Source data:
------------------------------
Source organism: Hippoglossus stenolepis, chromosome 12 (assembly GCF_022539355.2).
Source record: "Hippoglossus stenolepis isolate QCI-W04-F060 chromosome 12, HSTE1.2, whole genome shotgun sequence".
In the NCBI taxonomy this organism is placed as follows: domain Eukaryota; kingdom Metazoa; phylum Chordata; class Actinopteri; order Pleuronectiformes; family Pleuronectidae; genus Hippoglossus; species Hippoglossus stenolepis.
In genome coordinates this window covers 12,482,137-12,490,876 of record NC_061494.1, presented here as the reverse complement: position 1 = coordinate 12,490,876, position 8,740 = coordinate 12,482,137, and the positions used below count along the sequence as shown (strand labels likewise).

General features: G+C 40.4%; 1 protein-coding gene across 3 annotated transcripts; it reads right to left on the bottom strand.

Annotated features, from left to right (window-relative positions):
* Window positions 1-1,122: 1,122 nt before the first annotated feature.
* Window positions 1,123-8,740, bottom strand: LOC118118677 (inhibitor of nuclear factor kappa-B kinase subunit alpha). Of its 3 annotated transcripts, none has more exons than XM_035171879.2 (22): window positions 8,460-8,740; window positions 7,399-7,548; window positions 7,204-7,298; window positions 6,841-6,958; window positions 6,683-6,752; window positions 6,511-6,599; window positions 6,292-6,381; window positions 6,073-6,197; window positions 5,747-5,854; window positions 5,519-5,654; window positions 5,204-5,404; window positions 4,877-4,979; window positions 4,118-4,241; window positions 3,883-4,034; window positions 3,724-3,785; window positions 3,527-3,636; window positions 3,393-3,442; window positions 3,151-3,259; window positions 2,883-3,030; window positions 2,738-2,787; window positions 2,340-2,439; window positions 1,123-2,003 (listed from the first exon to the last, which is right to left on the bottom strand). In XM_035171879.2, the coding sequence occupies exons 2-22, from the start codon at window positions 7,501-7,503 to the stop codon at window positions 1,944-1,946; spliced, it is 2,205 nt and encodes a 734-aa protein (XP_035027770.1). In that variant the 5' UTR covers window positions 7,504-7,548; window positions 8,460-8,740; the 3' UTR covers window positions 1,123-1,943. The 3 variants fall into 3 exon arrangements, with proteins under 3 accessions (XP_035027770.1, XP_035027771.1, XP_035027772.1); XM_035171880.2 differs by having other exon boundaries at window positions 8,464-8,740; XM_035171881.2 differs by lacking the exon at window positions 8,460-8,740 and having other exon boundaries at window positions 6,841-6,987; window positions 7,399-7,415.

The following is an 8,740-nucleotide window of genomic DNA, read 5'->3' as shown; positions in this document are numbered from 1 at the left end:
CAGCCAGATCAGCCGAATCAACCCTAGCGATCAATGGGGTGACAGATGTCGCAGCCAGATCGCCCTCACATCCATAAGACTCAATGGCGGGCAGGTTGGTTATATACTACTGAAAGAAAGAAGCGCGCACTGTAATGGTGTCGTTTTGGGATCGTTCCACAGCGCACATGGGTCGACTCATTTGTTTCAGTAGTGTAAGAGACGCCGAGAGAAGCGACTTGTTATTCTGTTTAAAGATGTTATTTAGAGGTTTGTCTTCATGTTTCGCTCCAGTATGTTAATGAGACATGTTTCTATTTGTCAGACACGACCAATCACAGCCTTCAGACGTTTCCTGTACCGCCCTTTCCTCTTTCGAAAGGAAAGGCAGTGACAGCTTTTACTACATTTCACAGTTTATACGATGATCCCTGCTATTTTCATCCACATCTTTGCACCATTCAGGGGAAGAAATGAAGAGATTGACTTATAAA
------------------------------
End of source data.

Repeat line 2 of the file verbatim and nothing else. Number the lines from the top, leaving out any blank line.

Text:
Source record: "Hippoglossus stenolepis isolate QCI-W04-F060 chromosome 12, HSTE1.2, whole genome shotgun sequence".